If you live with a teenager, chances are you have been a victim at least once or twice. What do I mean by a Gotcha War? It is a battle of opposing wills. One person has right on their side. The other person doesn’t care about right or wrong; he or she wants to keep you arguing until you blow it and look like a fool.
Even dogs can play a Gotcha War game. We have had Punky the pup for about two months now. He plays a hard and fast game of Gotcha War when off leash at the dog park. When you want to put him back on the leash he’ll run up to you prancing and dancing, but not near enough for you to get the leash on. You can almost hear the little rascal laughing as he dances away. Unlike human Gotcha Warriors, however, he can be bribed with a piece of cheese.
Why do kids play this game? For many reasons, but I think the majority of my foster kids had a strong sense of honor and often had to pick what I call “A Guilt-driven Gotcha War” when torn between honor and wanting to do something forbidden.
I describe Jamie in the book. He wanted to go to a party back at his home town. His probation officier had nixed all home visits. The morning of the party Jamie began his Gotcha War. He didn’t get out of bed when called, he didn’t do his chores, he refused to leave the house when we wanted to go to the local swimming pool. All the time he was breaking our rules, he moaned and groaned about how awful it was living with us.
Now I knew what was up and worked hard to remain above the fray and follow the advice I give most when a Gotcha Warrior is out to get you. I shrugged my shoulders, I sent the others to the swimming pool and retired to do some work on my computer. Jamie kept up his harrassment, I kept my cool until I was heading for the bathroom and Jamie grabbed my arm.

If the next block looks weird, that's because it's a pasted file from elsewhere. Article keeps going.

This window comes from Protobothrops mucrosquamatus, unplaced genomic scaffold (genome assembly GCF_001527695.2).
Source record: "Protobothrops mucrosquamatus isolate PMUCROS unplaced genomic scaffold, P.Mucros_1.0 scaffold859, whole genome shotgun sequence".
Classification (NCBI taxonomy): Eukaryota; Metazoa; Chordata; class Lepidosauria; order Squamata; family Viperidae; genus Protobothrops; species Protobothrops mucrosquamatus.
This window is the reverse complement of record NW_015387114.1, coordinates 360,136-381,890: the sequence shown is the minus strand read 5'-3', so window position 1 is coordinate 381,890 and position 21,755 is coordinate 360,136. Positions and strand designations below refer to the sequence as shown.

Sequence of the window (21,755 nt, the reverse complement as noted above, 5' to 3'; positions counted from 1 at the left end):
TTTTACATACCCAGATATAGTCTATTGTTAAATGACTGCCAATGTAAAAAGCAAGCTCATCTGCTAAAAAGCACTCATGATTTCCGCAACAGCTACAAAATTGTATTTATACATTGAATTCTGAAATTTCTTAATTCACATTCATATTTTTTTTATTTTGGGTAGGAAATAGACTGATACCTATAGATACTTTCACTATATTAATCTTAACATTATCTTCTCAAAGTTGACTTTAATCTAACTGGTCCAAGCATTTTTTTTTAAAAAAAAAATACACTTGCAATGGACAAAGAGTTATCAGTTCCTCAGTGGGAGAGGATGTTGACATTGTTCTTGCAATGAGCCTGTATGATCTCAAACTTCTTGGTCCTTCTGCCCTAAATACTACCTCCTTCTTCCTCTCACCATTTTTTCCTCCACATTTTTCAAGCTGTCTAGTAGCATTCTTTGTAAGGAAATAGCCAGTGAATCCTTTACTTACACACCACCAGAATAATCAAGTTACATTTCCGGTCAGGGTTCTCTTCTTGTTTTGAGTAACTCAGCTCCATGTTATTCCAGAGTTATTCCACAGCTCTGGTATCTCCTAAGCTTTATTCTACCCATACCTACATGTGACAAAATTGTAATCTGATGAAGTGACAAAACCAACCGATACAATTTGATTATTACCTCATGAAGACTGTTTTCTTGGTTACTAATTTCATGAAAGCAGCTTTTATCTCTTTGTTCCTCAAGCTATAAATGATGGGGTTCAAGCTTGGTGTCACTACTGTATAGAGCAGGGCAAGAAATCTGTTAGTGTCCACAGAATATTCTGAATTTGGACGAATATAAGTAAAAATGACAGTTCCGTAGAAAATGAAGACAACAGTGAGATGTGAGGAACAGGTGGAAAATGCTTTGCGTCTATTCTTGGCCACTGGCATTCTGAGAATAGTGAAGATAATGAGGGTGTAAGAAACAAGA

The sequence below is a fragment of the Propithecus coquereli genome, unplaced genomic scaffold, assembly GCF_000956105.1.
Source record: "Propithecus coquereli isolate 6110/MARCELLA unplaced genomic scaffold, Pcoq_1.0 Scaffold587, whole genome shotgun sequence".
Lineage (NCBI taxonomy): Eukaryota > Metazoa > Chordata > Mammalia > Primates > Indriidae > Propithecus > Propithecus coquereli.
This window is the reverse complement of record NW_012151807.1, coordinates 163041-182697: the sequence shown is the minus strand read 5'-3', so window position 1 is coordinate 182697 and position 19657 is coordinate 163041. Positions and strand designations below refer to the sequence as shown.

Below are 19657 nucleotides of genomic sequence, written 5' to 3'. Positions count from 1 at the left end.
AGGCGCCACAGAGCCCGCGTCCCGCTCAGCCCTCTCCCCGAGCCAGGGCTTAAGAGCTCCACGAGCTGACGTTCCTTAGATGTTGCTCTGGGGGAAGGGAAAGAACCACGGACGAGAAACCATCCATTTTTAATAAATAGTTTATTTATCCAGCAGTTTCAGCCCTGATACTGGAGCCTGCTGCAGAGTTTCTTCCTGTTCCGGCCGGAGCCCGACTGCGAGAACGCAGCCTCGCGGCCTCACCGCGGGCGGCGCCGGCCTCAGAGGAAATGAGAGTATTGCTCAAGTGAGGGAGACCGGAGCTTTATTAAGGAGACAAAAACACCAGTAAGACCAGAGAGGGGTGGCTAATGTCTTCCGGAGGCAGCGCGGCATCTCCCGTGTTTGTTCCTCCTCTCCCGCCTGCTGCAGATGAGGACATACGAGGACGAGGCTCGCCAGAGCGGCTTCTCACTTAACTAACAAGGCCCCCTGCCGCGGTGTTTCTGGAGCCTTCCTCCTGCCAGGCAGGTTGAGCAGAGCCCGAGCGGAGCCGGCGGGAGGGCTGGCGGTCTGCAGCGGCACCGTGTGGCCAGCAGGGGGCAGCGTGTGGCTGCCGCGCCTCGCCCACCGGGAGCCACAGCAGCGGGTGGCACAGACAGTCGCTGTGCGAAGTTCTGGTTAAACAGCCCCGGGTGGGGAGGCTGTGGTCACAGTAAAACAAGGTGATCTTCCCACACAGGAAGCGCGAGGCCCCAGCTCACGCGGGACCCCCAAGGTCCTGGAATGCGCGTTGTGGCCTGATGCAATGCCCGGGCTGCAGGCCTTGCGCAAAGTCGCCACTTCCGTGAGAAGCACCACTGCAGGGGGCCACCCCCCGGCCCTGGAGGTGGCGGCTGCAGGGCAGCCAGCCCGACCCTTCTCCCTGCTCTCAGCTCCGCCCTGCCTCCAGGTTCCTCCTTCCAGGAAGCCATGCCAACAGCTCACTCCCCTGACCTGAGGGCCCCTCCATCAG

He said plaintively pulling on me, “I need to talk.”
I replied a angrily, jerking my arm away, “And I need to go.”
That was all he needed, “You’re paid to care and you won’t even talk to me. I’ve had it. F… you.”
And out the door he went.
I managed to yell, “Come back when you’ve calmed down and thought things over.”
Come back he did, the next morning. He was in trouble with his probation officer, but he had gained lots of respect from his peers, spent time with his girlfriend, and forced me to get angry enough so he could use me as an excuse to do what he wanted.
What Is A Parent to Do? The less the better. Minimal response, an indifferent or bemused air. Quiet restatement of rules. Timing yourself out by absenting the scene. The more you argue or get upset, the more the Gotcha Warrior is fueled.
When I directed crisis teams we were called to an elementary school to help deal with a Gotcha Warring ten year old. His favorite trick was to run out of the classroom and head for the roof saying “I’m going to jump.” Scary stuff for any one to deal with. He would often end up restrained and hustled off to the psychiatric emergency room. The consensus was that he was not at all suicidal, but attention seeking. I was able to convince the school not to react. I stationed staff where they could see and not be seen.
With everyone ignoring him, the young man wandered the hall for a few minutes and then returned to the class room. This youngster had major problems, and was referred for a full evaluation. Turned out, he had an undetected learning disability and when that was properly treated, he stopped being a Gotcha Warrior.
Think staying above the fray is easy? Not if you have ever met a determined Gotcha Warrior. Through the years it has helped me to remember these lines from the movie Bull Durham: “Some days you win. Some days you lose. Some days it rains.”
Every good kid will play a few Gotcha Wars, if it is constant and destroying the family atmosphere, help is needed. Find a good family therapist. Things can be better.